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The DSA’s annual conference in 2020 took place online from 16th-19th June
The theme for this year’s conference was “New Leadership for Global Challenges”. Panels and discussions also encompassed a broad range of development studies interests. Our aim was to investigate where and how leadership is emerging at global, regional and local levels to address critical issues such as climate emergency, identity-based inequalities, poverty, violence, ill-health, resource plunder, and digital surveillance.
Fiona Nunan & David Hudson, University of Birmingham
Srilatha Batliwala, CREA & Gender at Work, sponsored by Oxford Development Studies
Alpa Shah, London School of Economics, sponsored by Development and Change
Shireen Hassim, Carleton University & Wits University, sponsored by Journal of Development Studies
Write up of P23 at DSA2020 – migrations and inequalityRead Now
A summary of the discussion from Panel 17 at DSA2020Read Now
A summary of the discussion from Panel 43 at DSA2020Read Now
‘New leadership for global challenges’ asks us to investigate where and how leadership is emerging at global, regional and local levels to address critical issues such as climate emergency, identity-based inequalities, poverty, violence, ill health, resource plunder, and digital surveillance.
As toxic models of populist and authoritarian leadership arise across the world, we will consider the bases of their appeal and the strategies they use to build support. Our central concern, however, is how such models are being contested and resisted, and what new forms of leadership are coming into being. Leadership has never been just about ‘big men’ or big countries. Leadership happens everywhere: in the back streets; in community halls; on factory floors; within peasant movements; in churches, synagogues, mosques and temples; in social networks; in schools and colleges; in homes; and in local government offices.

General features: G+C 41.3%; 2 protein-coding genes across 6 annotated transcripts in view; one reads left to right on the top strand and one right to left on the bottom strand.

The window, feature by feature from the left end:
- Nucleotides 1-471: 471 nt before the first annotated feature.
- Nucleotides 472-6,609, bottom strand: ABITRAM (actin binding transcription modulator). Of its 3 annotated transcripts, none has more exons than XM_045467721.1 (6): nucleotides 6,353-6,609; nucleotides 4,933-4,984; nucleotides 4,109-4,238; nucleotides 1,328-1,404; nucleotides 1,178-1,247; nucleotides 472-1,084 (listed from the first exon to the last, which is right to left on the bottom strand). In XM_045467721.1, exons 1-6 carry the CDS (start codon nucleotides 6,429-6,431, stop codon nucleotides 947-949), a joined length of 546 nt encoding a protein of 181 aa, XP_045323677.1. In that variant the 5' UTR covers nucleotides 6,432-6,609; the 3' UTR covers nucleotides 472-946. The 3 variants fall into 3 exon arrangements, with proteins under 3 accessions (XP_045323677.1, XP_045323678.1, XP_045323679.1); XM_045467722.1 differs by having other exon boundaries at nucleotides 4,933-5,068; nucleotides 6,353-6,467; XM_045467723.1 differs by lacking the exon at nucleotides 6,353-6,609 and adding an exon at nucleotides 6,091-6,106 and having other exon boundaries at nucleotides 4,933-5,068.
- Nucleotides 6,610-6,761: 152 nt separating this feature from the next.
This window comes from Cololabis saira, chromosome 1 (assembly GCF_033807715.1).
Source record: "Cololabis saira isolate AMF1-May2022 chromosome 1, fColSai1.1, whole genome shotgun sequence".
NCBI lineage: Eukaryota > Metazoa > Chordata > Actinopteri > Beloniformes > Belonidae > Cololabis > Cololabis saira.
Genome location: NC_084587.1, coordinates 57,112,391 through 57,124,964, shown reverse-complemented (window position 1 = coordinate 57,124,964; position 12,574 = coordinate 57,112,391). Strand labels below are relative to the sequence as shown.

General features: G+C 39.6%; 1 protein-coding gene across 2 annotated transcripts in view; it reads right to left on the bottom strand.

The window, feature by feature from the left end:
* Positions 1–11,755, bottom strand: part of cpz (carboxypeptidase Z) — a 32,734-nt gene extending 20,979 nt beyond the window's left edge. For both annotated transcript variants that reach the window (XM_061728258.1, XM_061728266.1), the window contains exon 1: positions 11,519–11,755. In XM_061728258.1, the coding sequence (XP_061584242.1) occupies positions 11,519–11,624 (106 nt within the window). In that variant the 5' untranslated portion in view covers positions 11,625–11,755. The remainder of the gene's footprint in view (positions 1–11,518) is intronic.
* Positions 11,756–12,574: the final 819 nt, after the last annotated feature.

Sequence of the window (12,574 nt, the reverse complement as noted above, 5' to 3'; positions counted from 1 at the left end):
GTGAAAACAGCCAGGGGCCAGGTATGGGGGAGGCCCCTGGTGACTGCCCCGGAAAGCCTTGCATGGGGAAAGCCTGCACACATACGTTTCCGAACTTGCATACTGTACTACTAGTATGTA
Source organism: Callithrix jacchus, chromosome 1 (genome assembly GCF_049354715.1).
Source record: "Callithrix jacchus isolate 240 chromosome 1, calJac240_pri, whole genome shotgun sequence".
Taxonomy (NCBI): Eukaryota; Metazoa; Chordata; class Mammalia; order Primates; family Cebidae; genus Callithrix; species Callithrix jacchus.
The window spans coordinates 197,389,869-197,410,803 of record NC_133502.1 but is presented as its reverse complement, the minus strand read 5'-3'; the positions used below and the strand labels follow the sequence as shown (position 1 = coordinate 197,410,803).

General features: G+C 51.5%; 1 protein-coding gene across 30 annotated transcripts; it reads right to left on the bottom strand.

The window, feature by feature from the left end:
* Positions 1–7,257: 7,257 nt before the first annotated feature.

‘New leadership for global challenges’ asks us to reflect on the kinds of leadership that are being exercised. How is ‘behaviour change’ being led at the level of political will to address structural violence, and institute new models of public expenditure, social and private enterprise, and taxation and regulation which will engender more sustainable and inclusive economies? How is leadership changing personal and collective values and behaviour towards reducing emissions, promoting green technologies, establishing healthy, sustainable and fair patterns of production and consumption, and developing strategies of non-violence? Who is taking the lead? What inspires people to follow? And what does leadership mean?
Expressions of agency and leadership remind us that action is possible, but that it is always shaped by existing social, economic, political and cultural structures and processes. Movements for change involve material mobilisation, but also battles of ideas and values about what forms of leadership are legitimate, and how these may be exercised, by whom. Struggles for values and ideas take place in formal debates, but also in the nitty gritty of working for change, where issues of power, agency, legitimacy, authority and norms are hammered out in the praxis of pursuing new visions.
These are some of the dimensions of leadership that ‘New leadership for global challenges’ invites us to address at DSA2020. Indicative questions might be: